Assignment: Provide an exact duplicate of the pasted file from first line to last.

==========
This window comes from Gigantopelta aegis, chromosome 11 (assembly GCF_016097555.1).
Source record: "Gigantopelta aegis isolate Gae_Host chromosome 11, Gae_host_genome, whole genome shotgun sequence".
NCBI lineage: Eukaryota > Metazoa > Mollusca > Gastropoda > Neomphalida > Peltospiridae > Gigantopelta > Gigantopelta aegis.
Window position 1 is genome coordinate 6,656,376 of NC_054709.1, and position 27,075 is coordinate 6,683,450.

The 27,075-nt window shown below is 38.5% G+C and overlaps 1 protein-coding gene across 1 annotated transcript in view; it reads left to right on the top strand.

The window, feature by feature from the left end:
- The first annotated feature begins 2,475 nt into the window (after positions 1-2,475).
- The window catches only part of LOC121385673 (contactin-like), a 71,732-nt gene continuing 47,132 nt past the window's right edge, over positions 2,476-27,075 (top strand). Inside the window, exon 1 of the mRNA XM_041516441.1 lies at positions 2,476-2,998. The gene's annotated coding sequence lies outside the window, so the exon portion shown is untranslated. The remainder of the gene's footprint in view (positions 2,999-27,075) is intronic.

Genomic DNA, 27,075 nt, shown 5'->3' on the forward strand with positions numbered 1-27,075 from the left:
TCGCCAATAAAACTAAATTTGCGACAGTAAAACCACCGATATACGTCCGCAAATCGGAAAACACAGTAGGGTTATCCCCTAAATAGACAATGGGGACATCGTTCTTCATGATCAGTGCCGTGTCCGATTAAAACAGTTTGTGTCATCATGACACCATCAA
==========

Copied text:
This window comes from Gigantopelta aegis, chromosome 11 (assembly GCF_016097555.1).
Source record: "Gigantopelta aegis isolate Gae_Host chromosome 11, Gae_host_genome, whole genome shotgun sequence".
NCBI lineage: Eukaryota > Metazoa > Mollusca > Gastropoda > Neomphalida > Peltospiridae > Gigantopelta > Gigantopelta aegis.
Window position 1 is genome coordinate 6,656,376 of NC_054709.1, and position 27,075 is coordinate 6,683,450.

The 27,075-nt window shown below is 38.5% G+C and overlaps 1 protein-coding gene across 1 annotated transcript in view; it reads left to right on the top strand.

The window, feature by feature from the left end:
- The first annotated feature begins 2,475 nt into the window (after positions 1-2,475).
- The window catches only part of LOC121385673 (contactin-like), a 71,732-nt gene continuing 47,132 nt past the window's right edge, over positions 2,476-27,075 (top strand). Inside the window, exon 1 of the mRNA XM_041516441.1 lies at positions 2,476-2,998. The gene's annotated coding sequence lies outside the window, so the exon portion shown is untranslated. The remainder of the gene's footprint in view (positions 2,999-27,075) is intronic.

Genomic DNA, 27,075 nt, shown 5'->3' on the forward strand with positions numbered 1-27,075 from the left:
TCGCCAATAAAACTAAATTTGCGACAGTAAAACCACCGATATACGTCCGCAAATCGGAAAACACAGTAGGGTTATCCCCTAAATAGACAATGGGGACATCGTTCTTCATGATCAGTGCCGTGTCCGATTAAAACAGTTTGTGTCATCATGACACCATCAA